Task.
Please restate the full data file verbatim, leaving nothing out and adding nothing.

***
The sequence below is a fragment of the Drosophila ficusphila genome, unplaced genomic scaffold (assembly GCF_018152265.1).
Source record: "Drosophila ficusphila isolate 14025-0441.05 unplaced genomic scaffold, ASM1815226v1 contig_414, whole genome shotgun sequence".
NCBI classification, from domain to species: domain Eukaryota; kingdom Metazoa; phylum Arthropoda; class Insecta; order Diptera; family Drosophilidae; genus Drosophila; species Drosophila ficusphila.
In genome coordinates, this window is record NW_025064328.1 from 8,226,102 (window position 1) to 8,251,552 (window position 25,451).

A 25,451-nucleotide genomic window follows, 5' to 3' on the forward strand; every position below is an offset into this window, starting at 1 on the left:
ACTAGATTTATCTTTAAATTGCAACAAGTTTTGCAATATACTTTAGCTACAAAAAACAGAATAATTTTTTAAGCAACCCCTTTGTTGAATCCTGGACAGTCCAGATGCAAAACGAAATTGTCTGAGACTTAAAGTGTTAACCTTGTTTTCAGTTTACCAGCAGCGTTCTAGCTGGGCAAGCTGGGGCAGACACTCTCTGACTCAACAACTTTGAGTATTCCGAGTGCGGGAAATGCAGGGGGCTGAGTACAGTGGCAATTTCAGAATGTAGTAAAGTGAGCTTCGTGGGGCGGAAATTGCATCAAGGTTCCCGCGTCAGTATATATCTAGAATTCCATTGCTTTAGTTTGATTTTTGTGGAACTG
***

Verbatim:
The sequence below is a fragment of the Drosophila ficusphila genome, unplaced genomic scaffold (assembly GCF_018152265.1).
Source record: "Drosophila ficusphila isolate 14025-0441.05 unplaced genomic scaffold, ASM1815226v1 contig_414, whole genome shotgun sequence".
NCBI classification, from domain to species: domain Eukaryota; kingdom Metazoa; phylum Arthropoda; class Insecta; order Diptera; family Drosophilidae; genus Drosophila; species Drosophila ficusphila.
In genome coordinates, this window is record NW_025064328.1 from 8,226,102 (window position 1) to 8,251,552 (window position 25,451).

A 25,451-nucleotide genomic window follows, 5' to 3' on the forward strand; every position below is an offset into this window, starting at 1 on the left:
ACTAGATTTATCTTTAAATTGCAACAAGTTTTGCAATATACTTTAGCTACAAAAAACAGAATAATTTTTTAAGCAACCCCTTTGTTGAATCCTGGACAGTCCAGATGCAAAACGAAATTGTCTGAGACTTAAAGTGTTAACCTTGTTTTCAGTTTACCAGCAGCGTTCTAGCTGGGCAAGCTGGGGCAGACACTCTCTGACTCAACAACTTTGAGTATTCCGAGTGCGGGAAATGCAGGGGGCTGAGTACAGTGGCAATTTCAGAATGTAGTAAAGTGAGCTTCGTGGGGCGGAAATTGCATCAAGGTTCCCGCGTCAGTATATATCTAGAATTCCATTGCTTTAGTTTGATTTTTGTGGAACTG